Protecting Your Personal Info in Today’s Digital World

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By on April 14, 2019 in Current Events with 0 Comments

Smartphone sitting on a wooden surface with the word 'security' at the top of the screen above a security shield logo and a slider set to the 'on' position to indicate IT/cyber security

It’s tax season, so in addition to looking forward to paying your tax bill, in today’s modern world we also have to be alert to scammers and identity thieves who use it as an opportunity to steal your money and personal data.

Security Tips from the IRS

The IRS has provided some basic tips on protecting yourself during tax season. These include:

  • Secure your computer – keep software up to date and use virus and spyware cleaning software
  • Avoid phishing and malware – if you get emails, calls or texts that appear to be from the IRS or other well known companies asking for personal information, do not respond and be sure to verify the identity and source of the organizations by checking it on their websites
  • Protect your personal information – do not leave sensitive documents or info lying around in the open and limit what you post on social media. Never share passwords or other sensitive information with unknown individuals, and certainly do not leave them lying around or post them online.

Other Ways to Protect Your Information

These are some other things you can do to protect your personal information as well. This is not an exhaustive list by any means, but it provides some general information as a good starting point.

These include some things I use personally and which have served me well. Disclaimer: Anywhere you see my opinion about a product or service, it is mine alone; I am not a paid spokesperson!

Passwords

Passwords are a total pain in the butt, especially if we use them properly. By properly, I mean the things we are supposed to do but almost never do. This includes not using lame passwords like “12345” or “password” and not reusing the same password over and over. Raise your hand if you’ve done this before. Ah good, that’s pretty much all of us!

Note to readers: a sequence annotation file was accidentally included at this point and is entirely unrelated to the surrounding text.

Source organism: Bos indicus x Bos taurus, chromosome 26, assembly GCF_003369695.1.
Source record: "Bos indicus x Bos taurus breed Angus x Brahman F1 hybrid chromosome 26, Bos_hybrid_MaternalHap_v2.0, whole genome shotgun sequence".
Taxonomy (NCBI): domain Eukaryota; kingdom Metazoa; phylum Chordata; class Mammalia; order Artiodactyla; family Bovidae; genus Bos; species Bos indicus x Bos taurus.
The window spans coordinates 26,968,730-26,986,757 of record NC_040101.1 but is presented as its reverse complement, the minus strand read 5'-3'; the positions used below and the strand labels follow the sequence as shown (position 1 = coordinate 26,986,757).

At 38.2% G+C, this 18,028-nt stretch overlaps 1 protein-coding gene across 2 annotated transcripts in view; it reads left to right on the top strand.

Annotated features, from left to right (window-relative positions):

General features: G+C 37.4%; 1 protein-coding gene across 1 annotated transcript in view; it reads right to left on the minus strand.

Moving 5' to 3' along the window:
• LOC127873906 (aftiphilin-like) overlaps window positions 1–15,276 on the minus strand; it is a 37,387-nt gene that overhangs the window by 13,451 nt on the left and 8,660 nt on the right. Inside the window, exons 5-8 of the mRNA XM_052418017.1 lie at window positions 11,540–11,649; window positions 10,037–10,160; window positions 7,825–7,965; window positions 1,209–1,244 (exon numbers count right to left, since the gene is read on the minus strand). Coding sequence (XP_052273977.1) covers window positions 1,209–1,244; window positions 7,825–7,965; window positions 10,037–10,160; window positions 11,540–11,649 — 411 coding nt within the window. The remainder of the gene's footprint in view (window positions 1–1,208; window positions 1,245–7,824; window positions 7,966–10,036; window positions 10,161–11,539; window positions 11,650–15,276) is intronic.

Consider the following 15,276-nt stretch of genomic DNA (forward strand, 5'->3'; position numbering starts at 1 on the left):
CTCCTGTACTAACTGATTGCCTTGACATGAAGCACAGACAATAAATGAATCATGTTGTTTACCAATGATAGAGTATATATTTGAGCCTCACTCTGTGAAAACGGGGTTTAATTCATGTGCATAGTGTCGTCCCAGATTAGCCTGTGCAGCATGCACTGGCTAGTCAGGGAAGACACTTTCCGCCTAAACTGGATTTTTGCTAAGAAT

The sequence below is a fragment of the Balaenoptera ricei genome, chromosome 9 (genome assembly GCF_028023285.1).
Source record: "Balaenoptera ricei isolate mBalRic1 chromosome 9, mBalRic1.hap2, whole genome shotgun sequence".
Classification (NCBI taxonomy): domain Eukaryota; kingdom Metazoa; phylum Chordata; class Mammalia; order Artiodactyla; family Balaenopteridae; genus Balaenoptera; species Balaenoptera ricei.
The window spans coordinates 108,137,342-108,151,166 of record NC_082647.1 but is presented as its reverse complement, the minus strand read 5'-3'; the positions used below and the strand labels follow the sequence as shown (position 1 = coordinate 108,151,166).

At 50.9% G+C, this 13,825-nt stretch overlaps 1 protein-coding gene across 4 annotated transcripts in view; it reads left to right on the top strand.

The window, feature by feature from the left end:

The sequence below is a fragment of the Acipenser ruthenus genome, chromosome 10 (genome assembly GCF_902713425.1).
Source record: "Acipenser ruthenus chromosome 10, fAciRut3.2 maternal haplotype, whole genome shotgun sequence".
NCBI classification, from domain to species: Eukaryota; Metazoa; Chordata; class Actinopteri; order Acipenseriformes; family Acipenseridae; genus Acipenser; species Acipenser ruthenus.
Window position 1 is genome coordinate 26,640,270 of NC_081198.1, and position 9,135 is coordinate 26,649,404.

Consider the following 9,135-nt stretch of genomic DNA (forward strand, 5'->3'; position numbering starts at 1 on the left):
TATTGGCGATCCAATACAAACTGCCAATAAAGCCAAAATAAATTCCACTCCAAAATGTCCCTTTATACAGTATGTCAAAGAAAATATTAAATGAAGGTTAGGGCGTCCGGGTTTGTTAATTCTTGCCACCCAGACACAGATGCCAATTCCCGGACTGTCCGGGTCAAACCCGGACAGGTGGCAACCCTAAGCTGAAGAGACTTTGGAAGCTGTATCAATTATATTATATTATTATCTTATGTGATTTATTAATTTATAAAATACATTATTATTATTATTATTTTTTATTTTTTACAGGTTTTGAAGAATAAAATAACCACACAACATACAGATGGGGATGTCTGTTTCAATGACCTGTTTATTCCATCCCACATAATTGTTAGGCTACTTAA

Enter LastPass. I love this software. It makes passwords simple, works with all major browsers and smartphones, and it’s free.

After you create an account, you can then add both passwords and secure notes to the system.

The browser plugins that can be used in conjunction with the service allow for automatically filling login forms on websites you visit with which you have a registered account. LastPass will even generate super-strong passwords for you when you create new accounts that you can fine tune by setting the number of characters to use and also whether or not it uses capital letters, numbers, or special characters. The more of each you add, the stronger it gets of course.

All you have to do is remember one password which is the master password for your account, so be sure to make this a good one. LastPass even offers multifactor authentication to help secure your account further. I use this as well for the added security.

Did I mention LastPass is free? Hard to beat that. It does offer premium options as well though, such as family share plans for organizing and sharing all of a family’s passwords.